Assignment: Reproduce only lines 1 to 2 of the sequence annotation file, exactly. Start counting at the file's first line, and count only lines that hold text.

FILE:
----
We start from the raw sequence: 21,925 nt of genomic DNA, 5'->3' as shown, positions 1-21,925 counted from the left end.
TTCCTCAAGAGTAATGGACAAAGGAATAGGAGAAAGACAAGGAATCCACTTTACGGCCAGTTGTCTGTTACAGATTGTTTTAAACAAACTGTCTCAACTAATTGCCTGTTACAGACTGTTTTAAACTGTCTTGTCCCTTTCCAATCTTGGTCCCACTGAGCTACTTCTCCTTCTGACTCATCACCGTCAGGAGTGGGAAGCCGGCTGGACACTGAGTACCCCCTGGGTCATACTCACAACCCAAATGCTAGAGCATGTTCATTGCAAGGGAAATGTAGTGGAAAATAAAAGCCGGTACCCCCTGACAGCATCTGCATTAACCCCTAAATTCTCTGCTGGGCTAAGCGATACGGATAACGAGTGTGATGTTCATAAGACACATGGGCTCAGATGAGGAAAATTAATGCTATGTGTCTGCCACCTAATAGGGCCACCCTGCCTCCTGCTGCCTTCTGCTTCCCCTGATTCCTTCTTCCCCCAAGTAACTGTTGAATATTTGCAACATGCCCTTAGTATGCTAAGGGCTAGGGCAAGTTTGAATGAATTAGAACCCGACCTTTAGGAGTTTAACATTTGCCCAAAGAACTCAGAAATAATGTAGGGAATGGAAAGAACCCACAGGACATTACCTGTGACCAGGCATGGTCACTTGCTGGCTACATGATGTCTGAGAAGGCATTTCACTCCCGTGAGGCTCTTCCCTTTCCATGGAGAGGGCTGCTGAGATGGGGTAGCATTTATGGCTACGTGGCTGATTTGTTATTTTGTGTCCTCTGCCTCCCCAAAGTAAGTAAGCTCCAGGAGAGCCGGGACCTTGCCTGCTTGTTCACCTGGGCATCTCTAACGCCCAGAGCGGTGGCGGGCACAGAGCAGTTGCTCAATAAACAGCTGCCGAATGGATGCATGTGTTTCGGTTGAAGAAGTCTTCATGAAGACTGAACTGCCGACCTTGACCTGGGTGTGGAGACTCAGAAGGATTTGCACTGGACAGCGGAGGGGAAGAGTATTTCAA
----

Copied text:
We start from the raw sequence: 21,925 nt of genomic DNA, 5'->3' as shown, positions 1-21,925 counted from the left end.
TTCCTCAAGAGTAATGGACAAAGGAATAGGAGAAAGACAAGGAATCCACTTTACGGCCAGTTGTCTGTTACAGATTGTTTTAAACAAACTGTCTCAACTAATTGCCTGTTACAGACTGTTTTAAACTGTCTTGTCCCTTTCCAATCTTGGTCCCACTGAGCTACTTCTCCTTCTGACTCATCACCGTCAGGAGTGGGAAGCCGGCTGGACACTGAGTACCCCCTGGGTCATACTCACAACCCAAATGCTAGAGCATGTTCATTGCAAGGGAAATGTAGTGGAAAATAAAAGCCGGTACCCCCTGACAGCATCTGCATTAACCCCTAAATTCTCTGCTGGGCTAAGCGATACGGATAACGAGTGTGATGTTCATAAGACACATGGGCTCAGATGAGGAAAATTAATGCTATGTGTCTGCCACCTAATAGGGCCACCCTGCCTCCTGCTGCCTTCTGCTTCCCCTGATTCCTTCTTCCCCCAAGTAACTGTTGAATATTTGCAACATGCCCTTAGTATGCTAAGGGCTAGGGCAAGTTTGAATGAATTAGAACCCGACCTTTAGGAGTTTAACATTTGCCCAAAGAACTCAGAAATAATGTAGGGAATGGAAAGAACCCACAGGACATTACCTGTGACCAGGCATGGTCACTTGCTGGCTACATGATGTCTGAGAAGGCATTTCACTCCCGTGAGGCTCTTCCCTTTCCATGGAGAGGGCTGCTGAGATGGGGTAGCATTTATGGCTACGTGGCTGATTTGTTATTTTGTGTCCTCTGCCTCCCCAAAGTAAGTAAGCTCCAGGAGAGCCGGGACCTTGCCTGCTTGTTCACCTGGGCATCTCTAACGCCCAGAGCGGTGGCGGGCACAGAGCAGTTGCTCAATAAACAGCTGCCGAATGGATGCATGTGTTTCGGTTGAAGAAGTCTTCATGAAGACTGAACTGCCGACCTTGACCTGGGTGTGGAGACTCAGAAGGATTTGCACTGGACAGCGGAGGGGAAGAGTATTTCAA